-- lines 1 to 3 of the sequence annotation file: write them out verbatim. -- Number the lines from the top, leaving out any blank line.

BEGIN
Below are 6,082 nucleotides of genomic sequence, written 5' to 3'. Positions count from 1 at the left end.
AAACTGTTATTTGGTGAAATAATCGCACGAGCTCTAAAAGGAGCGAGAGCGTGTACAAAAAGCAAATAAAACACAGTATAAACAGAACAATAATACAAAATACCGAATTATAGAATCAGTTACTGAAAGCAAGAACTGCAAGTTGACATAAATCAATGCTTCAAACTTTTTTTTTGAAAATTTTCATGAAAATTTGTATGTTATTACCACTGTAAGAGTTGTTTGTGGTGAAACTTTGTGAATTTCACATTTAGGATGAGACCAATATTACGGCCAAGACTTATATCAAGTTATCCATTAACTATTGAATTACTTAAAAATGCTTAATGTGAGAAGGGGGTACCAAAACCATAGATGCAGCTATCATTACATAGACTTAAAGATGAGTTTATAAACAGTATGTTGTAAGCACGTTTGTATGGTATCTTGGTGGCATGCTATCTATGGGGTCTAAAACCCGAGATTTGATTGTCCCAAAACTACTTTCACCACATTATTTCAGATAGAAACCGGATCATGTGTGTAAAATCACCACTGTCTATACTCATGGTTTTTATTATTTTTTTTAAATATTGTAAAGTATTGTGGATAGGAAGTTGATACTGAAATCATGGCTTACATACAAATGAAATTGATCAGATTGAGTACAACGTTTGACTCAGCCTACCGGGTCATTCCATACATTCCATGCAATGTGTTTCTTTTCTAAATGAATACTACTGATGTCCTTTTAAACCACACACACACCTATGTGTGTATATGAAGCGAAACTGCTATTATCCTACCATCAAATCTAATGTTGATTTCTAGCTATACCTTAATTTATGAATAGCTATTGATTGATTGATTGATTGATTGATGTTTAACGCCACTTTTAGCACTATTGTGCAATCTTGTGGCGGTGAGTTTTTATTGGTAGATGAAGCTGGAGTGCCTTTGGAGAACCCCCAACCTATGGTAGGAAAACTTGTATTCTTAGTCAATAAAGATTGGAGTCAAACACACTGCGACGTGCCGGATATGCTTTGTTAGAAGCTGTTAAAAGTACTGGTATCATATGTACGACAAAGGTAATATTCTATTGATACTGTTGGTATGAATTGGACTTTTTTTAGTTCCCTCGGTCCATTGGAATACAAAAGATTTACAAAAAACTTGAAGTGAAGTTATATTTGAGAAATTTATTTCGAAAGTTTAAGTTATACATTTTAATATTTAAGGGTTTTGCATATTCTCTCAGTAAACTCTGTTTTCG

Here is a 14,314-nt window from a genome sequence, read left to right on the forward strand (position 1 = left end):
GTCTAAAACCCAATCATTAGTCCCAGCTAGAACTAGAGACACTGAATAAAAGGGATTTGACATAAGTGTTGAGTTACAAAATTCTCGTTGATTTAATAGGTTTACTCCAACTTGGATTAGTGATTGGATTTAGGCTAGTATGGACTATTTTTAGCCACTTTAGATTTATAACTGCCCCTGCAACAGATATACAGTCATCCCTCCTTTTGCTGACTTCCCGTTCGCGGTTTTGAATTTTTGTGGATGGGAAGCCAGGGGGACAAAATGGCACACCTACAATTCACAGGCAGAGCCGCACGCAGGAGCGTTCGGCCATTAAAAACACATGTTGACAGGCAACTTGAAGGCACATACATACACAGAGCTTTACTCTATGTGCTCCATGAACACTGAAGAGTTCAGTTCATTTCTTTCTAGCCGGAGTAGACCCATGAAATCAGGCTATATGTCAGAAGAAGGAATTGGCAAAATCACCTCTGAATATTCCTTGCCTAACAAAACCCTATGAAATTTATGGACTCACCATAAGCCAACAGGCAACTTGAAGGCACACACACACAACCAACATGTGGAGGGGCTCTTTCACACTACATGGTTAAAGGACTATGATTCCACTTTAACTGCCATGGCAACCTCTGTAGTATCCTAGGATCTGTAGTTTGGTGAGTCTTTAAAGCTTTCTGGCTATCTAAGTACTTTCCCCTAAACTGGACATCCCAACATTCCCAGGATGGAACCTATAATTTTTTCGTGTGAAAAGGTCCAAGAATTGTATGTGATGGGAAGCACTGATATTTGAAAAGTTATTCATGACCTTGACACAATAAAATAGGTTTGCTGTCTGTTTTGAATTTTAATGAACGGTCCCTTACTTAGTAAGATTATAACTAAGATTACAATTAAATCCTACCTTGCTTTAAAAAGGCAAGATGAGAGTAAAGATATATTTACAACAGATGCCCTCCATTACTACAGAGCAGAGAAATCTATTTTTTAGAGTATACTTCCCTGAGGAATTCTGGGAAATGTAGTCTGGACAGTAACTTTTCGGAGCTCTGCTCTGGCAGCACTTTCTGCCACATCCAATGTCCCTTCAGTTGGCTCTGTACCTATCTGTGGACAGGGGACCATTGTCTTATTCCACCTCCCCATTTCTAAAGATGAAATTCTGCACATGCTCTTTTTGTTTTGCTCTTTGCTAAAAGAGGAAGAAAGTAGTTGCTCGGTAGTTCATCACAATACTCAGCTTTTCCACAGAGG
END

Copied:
Below are 6,082 nucleotides of genomic sequence, written 5' to 3'. Positions count from 1 at the left end.
AAACTGTTATTTGGTGAAATAATCGCACGAGCTCTAAAAGGAGCGAGAGCGTGTACAAAAAGCAAATAAAACACAGTATAAACAGAACAATAATACAAAATACCGAATTATAGAATCAGTTACTGAAAGCAAGAACTGCAAGTTGACATAAATCAATGCTTCAAACTTTTTTTTTGAAAATTTTCATGAAAATTTGTATGTTATTACCACTGTAAGAGTTGTTTGTGGTGAAACTTTGTGAATTTCACATTTAGGATGAGACCAATATTACGGCCAAGACTTATATCAAGTTATCCATTAACTATTGAATTACTTAAAAATGCTTAATGTGAGAAGGGGGTACCAAAACCATAGATGCAGCTATCATTACATAGACTTAAAGATGAGTTTATAAACAGTATGTTGTAAGCACGTTTGTATGGTATCTTGGTGGCATGCTATCTATGGGGTCTAAAACCCGAGATTTGATTGTCCCAAAACTACTTTCACCACATTATTTCAGATAGAAACCGGATCATGTGTGTAAAATCACCACTGTCTATACTCATGGTTTTTATTATTTTTTTTAAATATTGTAAAGTATTGTGGATAGGAAGTTGATACTGAAATCATGGCTTACATACAAATGAAATTGATCAGATTGAGTACAACGTTTGACTCAGCCTACCGGGTCATTCCATACATTCCATGCAATGTGTTTCTTTTCTAAATGAATACTACTGATGTCCTTTTAAACCACACACACACCTATGTGTGTATATGAAGCGAAACTGCTATTATCCTACCATCAAATCTAATGTTGATTTCTAGCTATACCTTAATTTATGAATAGCTATTGATTGATTGATTGATTGATTGATGTTTAACGCCACTTTTAGCACTATTGTGCAATCTTGTGGCGGTGAGTTTTTATTGGTAGATGAAGCTGGAGTGCCTTTGGAGAACCCCCAACCTATGGTAGGAAAACTTGTATTCTTAGTCAATAAAGATTGGAGTCAAACACACTGCGACGTGCCGGATATGCTTTGTTAGAAGCTGTTAAAAGTACTGGTATCATATGTACGACAAAGGTAATATTCTATTGATACTGTTGGTATGAATTGGACTTTTTTTAGTTCCCTCGGTCCATTGGAATACAAAAGATTTACAAAAAACTTGAAGTGAAGTTATATTTGAGAAATTTATTTCGAAAGTTTAAGTTATACATTTTAATATTTAAGGGTTTTGCATATTCTCTCAGTAAACTCTGTTTTCG

Here is a 14,314-nt window from a genome sequence, read left to right on the forward strand (position 1 = left end):